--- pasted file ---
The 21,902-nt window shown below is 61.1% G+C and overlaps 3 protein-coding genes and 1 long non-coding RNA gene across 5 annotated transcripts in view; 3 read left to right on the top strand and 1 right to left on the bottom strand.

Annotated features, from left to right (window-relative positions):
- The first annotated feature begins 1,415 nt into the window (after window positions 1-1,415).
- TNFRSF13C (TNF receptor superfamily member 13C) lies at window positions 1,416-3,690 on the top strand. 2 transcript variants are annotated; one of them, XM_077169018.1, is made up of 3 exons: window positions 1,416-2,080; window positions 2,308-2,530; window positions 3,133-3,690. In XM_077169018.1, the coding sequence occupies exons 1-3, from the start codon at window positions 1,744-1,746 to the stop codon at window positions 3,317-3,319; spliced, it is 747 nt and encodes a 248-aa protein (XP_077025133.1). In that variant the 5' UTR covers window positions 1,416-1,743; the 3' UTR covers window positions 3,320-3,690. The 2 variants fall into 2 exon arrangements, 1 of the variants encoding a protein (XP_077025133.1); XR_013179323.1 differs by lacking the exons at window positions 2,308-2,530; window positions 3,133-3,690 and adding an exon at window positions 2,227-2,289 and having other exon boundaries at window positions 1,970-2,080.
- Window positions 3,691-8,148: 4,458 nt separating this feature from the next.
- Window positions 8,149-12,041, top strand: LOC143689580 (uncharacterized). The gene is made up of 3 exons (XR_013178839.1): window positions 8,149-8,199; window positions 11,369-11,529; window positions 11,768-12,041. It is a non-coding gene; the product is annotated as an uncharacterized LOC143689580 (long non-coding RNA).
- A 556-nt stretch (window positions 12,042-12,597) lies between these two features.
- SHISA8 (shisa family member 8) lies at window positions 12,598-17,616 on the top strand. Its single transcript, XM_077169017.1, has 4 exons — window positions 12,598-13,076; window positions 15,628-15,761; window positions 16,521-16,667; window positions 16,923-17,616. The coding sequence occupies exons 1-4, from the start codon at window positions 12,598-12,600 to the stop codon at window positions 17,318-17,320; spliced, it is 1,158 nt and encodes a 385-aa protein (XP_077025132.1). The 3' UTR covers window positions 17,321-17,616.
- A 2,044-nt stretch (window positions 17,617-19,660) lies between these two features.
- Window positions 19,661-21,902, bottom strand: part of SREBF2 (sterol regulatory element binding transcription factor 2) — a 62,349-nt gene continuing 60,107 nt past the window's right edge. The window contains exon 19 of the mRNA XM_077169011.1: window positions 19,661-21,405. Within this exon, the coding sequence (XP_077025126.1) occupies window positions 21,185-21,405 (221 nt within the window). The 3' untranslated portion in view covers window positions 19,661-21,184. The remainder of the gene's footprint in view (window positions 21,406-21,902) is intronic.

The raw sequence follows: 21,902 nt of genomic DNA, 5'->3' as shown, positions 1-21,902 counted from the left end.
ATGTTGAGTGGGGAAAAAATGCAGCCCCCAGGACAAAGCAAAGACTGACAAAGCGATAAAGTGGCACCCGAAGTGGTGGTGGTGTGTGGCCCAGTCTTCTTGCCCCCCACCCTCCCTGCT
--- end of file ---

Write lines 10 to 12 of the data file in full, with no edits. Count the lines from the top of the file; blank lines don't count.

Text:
- Window positions 19,661-21,902, bottom strand: part of SREBF2 (sterol regulatory element binding transcription factor 2) — a 62,349-nt gene continuing 60,107 nt past the window's right edge. The window contains exon 19 of the mRNA XM_077169011.1: window positions 19,661-21,405. Within this exon, the coding sequence (XP_077025126.1) occupies window positions 21,185-21,405 (221 nt within the window). The 3' untranslated portion in view covers window positions 19,661-21,184. The remainder of the gene's footprint in view (window positions 21,406-21,902) is intronic.

The raw sequence follows: 21,902 nt of genomic DNA, 5'->3' as shown, positions 1-21,902 counted from the left end.
ATGTTGAGTGGGGAAAAAATGCAGCCCCCAGGACAAAGCAAAGACTGACAAAGCGATAAAGTGGCACCCGAAGTGGTGGTGGTGTGTGGCCCAGTCTTCTTGCCCCCCACCCTCCCTGCT